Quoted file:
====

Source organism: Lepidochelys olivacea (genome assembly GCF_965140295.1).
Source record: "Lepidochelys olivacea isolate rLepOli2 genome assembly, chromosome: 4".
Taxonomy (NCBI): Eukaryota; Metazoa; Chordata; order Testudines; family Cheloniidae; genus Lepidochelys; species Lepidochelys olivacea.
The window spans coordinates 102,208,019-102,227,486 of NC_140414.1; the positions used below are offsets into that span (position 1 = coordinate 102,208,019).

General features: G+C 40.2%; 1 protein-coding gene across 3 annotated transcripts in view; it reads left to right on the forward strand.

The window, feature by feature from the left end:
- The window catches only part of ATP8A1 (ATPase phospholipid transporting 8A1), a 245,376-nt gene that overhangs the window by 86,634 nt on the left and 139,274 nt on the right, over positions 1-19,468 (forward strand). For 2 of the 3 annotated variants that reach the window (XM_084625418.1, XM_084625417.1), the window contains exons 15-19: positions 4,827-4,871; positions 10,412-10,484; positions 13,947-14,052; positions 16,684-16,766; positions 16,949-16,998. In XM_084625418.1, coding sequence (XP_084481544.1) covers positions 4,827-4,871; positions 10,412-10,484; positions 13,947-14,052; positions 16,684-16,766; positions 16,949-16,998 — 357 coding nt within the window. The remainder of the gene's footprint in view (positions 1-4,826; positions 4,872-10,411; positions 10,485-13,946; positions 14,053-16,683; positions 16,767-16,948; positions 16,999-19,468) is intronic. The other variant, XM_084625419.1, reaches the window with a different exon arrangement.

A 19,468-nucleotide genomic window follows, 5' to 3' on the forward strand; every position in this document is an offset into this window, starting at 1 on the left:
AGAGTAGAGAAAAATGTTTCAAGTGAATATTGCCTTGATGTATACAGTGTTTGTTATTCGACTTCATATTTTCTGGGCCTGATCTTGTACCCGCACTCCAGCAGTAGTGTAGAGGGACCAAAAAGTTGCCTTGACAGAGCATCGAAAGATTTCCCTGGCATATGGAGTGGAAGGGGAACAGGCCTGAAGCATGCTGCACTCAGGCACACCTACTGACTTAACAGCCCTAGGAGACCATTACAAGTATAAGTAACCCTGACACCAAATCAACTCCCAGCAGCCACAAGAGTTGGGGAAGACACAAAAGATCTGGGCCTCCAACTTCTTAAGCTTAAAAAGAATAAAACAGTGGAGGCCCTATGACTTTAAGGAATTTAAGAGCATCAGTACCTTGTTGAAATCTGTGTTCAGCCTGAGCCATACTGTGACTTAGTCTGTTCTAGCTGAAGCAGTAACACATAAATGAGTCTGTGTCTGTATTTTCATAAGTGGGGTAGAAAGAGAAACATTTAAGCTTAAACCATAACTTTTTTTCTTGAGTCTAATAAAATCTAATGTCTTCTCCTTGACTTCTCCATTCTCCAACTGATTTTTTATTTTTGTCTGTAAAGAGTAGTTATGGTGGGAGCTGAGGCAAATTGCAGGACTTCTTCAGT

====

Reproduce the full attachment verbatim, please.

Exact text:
Source organism: Lepidochelys olivacea (genome assembly GCF_965140295.1).
Source record: "Lepidochelys olivacea isolate rLepOli2 genome assembly, chromosome: 4".
Taxonomy (NCBI): Eukaryota; Metazoa; Chordata; order Testudines; family Cheloniidae; genus Lepidochelys; species Lepidochelys olivacea.
The window spans coordinates 102,208,019-102,227,486 of NC_140414.1; the positions used below are offsets into that span (position 1 = coordinate 102,208,019).

General features: G+C 40.2%; 1 protein-coding gene across 3 annotated transcripts in view; it reads left to right on the forward strand.

The window, feature by feature from the left end:
- The window catches only part of ATP8A1 (ATPase phospholipid transporting 8A1), a 245,376-nt gene that overhangs the window by 86,634 nt on the left and 139,274 nt on the right, over positions 1-19,468 (forward strand). For 2 of the 3 annotated variants that reach the window (XM_084625418.1, XM_084625417.1), the window contains exons 15-19: positions 4,827-4,871; positions 10,412-10,484; positions 13,947-14,052; positions 16,684-16,766; positions 16,949-16,998. In XM_084625418.1, coding sequence (XP_084481544.1) covers positions 4,827-4,871; positions 10,412-10,484; positions 13,947-14,052; positions 16,684-16,766; positions 16,949-16,998 — 357 coding nt within the window. The remainder of the gene's footprint in view (positions 1-4,826; positions 4,872-10,411; positions 10,485-13,946; positions 14,053-16,683; positions 16,767-16,948; positions 16,999-19,468) is intronic. The other variant, XM_084625419.1, reaches the window with a different exon arrangement.

A 19,468-nucleotide genomic window follows, 5' to 3' on the forward strand; every position in this document is an offset into this window, starting at 1 on the left:
AGAGTAGAGAAAAATGTTTCAAGTGAATATTGCCTTGATGTATACAGTGTTTGTTATTCGACTTCATATTTTCTGGGCCTGATCTTGTACCCGCACTCCAGCAGTAGTGTAGAGGGACCAAAAAGTTGCCTTGACAGAGCATCGAAAGATTTCCCTGGCATATGGAGTGGAAGGGGAACAGGCCTGAAGCATGCTGCACTCAGGCACACCTACTGACTTAACAGCCCTAGGAGACCATTACAAGTATAAGTAACCCTGACACCAAATCAACTCCCAGCAGCCACAAGAGTTGGGGAAGACACAAAAGATCTGGGCCTCCAACTTCTTAAGCTTAAAAAGAATAAAACAGTGGAGGCCCTATGACTTTAAGGAATTTAAGAGCATCAGTACCTTGTTGAAATCTGTGTTCAGCCTGAGCCATACTGTGACTTAGTCTGTTCTAGCTGAAGCAGTAACACATAAATGAGTCTGTGTCTGTATTTTCATAAGTGGGGTAGAAAGAGAAACATTTAAGCTTAAACCATAACTTTTTTTCTTGAGTCTAATAAAATCTAATGTCTTCTCCTTGACTTCTCCATTCTCCAACTGATTTTTTATTTTTGTCTGTAAAGAGTAGTTATGGTGGGAGCTGAGGCAAATTGCAGGACTTCTTCAGT